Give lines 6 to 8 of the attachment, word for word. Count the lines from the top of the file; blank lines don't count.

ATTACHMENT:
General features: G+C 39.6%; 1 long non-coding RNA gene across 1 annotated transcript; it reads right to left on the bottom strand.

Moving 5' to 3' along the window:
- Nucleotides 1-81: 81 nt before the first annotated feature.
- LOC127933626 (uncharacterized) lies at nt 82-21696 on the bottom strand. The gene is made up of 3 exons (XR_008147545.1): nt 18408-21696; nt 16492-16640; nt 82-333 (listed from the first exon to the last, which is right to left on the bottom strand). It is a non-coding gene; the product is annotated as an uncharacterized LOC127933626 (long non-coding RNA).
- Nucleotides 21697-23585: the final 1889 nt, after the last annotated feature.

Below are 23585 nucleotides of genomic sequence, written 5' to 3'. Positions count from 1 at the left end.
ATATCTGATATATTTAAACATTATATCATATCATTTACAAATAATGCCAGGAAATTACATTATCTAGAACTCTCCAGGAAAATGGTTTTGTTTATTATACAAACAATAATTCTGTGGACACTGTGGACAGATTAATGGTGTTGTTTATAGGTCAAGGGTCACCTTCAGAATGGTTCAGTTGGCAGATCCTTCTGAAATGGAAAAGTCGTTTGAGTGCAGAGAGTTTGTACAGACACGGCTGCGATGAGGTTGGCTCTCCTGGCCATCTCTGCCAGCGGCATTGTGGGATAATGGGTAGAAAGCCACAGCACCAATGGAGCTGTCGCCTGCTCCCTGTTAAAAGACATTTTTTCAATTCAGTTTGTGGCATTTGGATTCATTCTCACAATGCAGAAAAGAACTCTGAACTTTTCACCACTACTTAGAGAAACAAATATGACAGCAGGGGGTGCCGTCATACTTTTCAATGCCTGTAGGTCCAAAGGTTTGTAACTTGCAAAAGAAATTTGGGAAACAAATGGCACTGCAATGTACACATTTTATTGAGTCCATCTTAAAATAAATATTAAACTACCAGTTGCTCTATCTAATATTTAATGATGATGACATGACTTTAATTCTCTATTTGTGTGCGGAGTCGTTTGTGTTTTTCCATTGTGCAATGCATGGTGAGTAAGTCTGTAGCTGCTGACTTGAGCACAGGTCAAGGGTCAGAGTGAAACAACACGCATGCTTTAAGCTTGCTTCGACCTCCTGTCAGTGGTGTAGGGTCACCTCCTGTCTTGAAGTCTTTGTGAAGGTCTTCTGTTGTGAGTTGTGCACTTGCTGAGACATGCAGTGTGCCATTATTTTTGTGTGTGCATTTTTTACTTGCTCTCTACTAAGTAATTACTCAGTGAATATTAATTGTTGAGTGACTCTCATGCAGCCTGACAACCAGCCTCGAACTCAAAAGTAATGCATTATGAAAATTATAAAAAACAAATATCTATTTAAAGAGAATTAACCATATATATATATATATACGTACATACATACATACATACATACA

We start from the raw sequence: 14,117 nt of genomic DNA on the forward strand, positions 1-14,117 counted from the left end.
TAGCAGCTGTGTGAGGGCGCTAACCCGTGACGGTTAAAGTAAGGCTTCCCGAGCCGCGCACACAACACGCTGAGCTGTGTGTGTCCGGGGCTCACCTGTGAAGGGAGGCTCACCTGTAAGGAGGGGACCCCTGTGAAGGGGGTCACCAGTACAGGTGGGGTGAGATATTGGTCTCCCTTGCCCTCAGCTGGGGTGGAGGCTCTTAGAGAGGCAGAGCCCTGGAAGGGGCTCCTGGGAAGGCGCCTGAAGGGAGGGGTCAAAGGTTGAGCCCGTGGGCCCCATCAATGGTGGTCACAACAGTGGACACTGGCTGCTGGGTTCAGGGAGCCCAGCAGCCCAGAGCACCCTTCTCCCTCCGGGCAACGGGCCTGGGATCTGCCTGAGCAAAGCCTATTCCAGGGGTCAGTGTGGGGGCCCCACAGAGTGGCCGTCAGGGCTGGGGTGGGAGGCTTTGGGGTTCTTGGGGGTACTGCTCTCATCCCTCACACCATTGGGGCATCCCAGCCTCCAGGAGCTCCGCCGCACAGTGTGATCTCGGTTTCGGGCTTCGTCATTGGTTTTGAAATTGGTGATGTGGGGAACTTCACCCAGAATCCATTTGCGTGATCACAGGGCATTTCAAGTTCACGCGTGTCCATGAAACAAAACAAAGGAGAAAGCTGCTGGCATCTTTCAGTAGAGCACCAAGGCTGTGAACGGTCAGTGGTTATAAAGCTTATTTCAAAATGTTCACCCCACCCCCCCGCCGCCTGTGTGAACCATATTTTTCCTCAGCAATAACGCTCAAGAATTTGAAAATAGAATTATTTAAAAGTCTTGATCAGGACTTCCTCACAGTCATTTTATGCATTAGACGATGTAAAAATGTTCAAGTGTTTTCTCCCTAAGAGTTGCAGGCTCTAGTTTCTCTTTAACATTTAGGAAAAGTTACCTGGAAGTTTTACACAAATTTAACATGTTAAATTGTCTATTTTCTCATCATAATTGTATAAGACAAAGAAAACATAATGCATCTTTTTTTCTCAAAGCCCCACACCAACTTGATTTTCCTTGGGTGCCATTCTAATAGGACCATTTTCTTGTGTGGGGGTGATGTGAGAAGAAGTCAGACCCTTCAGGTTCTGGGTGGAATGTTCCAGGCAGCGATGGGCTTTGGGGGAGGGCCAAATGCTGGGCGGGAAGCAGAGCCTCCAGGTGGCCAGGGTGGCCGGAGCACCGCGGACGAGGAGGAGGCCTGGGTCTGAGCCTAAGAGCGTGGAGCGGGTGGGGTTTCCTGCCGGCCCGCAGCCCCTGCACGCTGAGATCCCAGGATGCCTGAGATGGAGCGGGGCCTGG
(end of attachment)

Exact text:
Below are 23585 nucleotides of genomic sequence, written 5' to 3'. Positions count from 1 at the left end.
ATATCTGATATATTTAAACATTATATCATATCATTTACAAATAATGCCAGGAAATTACATTATCTAGAACTCTCCAGGAAAATGGTTTTGTTTATTATACAAACAATAATTCTGTGGACACTGTGGACAGATTAATGGTGTTGTTTATAGGTCAAGGGTCACCTTCAGAATGGTTCAGTTGGCAGATCCTTCTGAAATGGAAAAGTCGTTTGAGTGCAGAGAGTTTGTACAGACACGGCTGCGATGAGGTTGGCTCTCCTGGCCATCTCTGCCAGCGGCATTGTGGGATAATGGGTAGAAAGCCACAGCACCAATGGAGCTGTCGCCTGCTCCCTGTTAAAAGACATTTTTTCAATTCAGTTTGTGGCATTTGGATTCATTCTCACAATGCAGAAAAGAACTCTGAACTTTTCACCACTACTTAGAGAAACAAATATGACAGCAGGGGGTGCCGTCATACTTTTCAATGCCTGTAGGTCCAAAGGTTTGTAACTTGCAAAAGAAATTTGGGAAACAAATGGCACTGCAATGTACACATTTTATTGAGTCCATCTTAAAATAAATATTAAACTACCAGTTGCTCTATCTAATATTTAATGATGATGACATGACTTTAATTCTCTATTTGTGTGCGGAGTCGTTTGTGTTTTTCCATTGTGCAATGCATGGTGAGTAAGTCTGTAGCTGCTGACTTGAGCACAGGTCAAGGGTCAGAGTGAAACAACACGCATGCTTTAAGCTTGCTTCGACCTCCTGTCAGTGGTGTAGGGTCACCTCCTGTCTTGAAGTCTTTGTGAAGGTCTTCTGTTGTGAGTTGTGCACTTGCTGAGACATGCAGTGTGCCATTATTTTTGTGTGTGCATTTTTTACTTGCTCTCTACTAAGTAATTACTCAGTGAATATTAATTGTTGAGTGACTCTCATGCAGCCTGACAACCAGCCTCGAACTCAAAAGTAATGCATTATGAAAATTATAAAAAACAAATATCTATTTAAAGAGAATTAACCATATATATATATATATACGTACATACATACATACATACATACA

We start from the raw sequence: 14,117 nt of genomic DNA on the forward strand, positions 1-14,117 counted from the left end.